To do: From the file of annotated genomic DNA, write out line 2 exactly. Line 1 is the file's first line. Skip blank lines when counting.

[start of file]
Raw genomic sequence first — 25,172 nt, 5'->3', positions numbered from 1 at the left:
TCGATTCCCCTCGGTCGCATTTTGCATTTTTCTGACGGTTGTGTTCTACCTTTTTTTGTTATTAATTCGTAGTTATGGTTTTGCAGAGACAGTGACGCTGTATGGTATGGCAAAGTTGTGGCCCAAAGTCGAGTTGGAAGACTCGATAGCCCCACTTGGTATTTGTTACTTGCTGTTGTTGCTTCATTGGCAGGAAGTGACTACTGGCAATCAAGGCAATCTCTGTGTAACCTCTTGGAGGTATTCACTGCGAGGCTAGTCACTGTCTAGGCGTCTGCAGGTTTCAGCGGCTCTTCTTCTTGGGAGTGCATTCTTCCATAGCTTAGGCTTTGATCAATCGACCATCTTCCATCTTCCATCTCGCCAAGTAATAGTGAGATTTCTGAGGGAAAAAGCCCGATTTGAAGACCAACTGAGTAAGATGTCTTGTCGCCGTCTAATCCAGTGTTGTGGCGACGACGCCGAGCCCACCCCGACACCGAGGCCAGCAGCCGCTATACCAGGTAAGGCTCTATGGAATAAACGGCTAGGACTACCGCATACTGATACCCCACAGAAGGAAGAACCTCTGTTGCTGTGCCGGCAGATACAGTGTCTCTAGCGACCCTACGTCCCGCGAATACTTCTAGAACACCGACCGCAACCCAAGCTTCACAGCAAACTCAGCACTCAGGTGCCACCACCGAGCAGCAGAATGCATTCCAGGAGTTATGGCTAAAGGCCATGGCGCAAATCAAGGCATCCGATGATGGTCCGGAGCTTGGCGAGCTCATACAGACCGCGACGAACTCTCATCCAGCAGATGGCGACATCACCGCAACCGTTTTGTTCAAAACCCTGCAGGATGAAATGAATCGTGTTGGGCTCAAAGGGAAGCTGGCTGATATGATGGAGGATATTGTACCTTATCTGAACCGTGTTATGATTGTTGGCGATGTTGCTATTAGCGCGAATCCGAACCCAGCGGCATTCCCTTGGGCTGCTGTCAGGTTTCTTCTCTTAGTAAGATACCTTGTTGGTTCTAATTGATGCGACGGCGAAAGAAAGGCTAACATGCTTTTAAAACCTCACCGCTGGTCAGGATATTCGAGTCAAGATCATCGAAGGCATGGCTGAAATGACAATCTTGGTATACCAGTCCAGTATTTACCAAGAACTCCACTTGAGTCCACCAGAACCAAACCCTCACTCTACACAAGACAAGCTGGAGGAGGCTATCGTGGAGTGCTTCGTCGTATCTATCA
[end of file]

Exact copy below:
TCGATTCCCCTCGGTCGCATTTTGCATTTTTCTGACGGTTGTGTTCTACCTTTTTTTGTTATTAATTCGTAGTTATGGTTTTGCAGAGACAGTGACGCTGTATGGTATGGCAAAGTTGTGGCCCAAAGTCGAGTTGGAAGACTCGATAGCCCCACTTGGTATTTGTTACTTGCTGTTGTTGCTTCATTGGCAGGAAGTGACTACTGGCAATCAAGGCAATCTCTGTGTAACCTCTTGGAGGTATTCACTGCGAGGCTAGTCACTGTCTAGGCGTCTGCAGGTTTCAGCGGCTCTTCTTCTTGGGAGTGCATTCTTCCATAGCTTAGGCTTTGATCAATCGACCATCTTCCATCTTCCATCTCGCCAAGTAATAGTGAGATTTCTGAGGGAAAAAGCCCGATTTGAAGACCAACTGAGTAAGATGTCTTGTCGCCGTCTAATCCAGTGTTGTGGCGACGACGCCGAGCCCACCCCGACACCGAGGCCAGCAGCCGCTATACCAGGTAAGGCTCTATGGAATAAACGGCTAGGACTACCGCATACTGATACCCCACAGAAGGAAGAACCTCTGTTGCTGTGCCGGCAGATACAGTGTCTCTAGCGACCCTACGTCCCGCGAATACTTCTAGAACACCGACCGCAACCCAAGCTTCACAGCAAACTCAGCACTCAGGTGCCACCACCGAGCAGCAGAATGCATTCCAGGAGTTATGGCTAAAGGCCATGGCGCAAATCAAGGCATCCGATGATGGTCCGGAGCTTGGCGAGCTCATACAGACCGCGACGAACTCTCATCCAGCAGATGGCGACATCACCGCAACCGTTTTGTTCAAAACCCTGCAGGATGAAATGAATCGTGTTGGGCTCAAAGGGAAGCTGGCTGATATGATGGAGGATATTGTACCTTATCTGAACCGTGTTATGATTGTTGGCGATGTTGCTATTAGCGCGAATCCGAACCCAGCGGCATTCCCTTGGGCTGCTGTCAGGTTTCTTCTCTTAGTAAGATACCTTGTTGGTTCTAATTGATGCGACGGCGAAAGAAAGGCTAACATGCTTTTAAAACCTCACCGCTGGTCAGGATATTCGAGTCAAGATCATCGAAGGCATGGCTGAAATGACAATCTTGGTATACCAGTCCAGTATTTACCAAGAACTCCACTTGAGTCCACCAGAACCAAACCCTCACTCTACACAAGACAAGCTGGAGGAGGCTATCGTGGAGTGCTTCGTCGTATCTATCA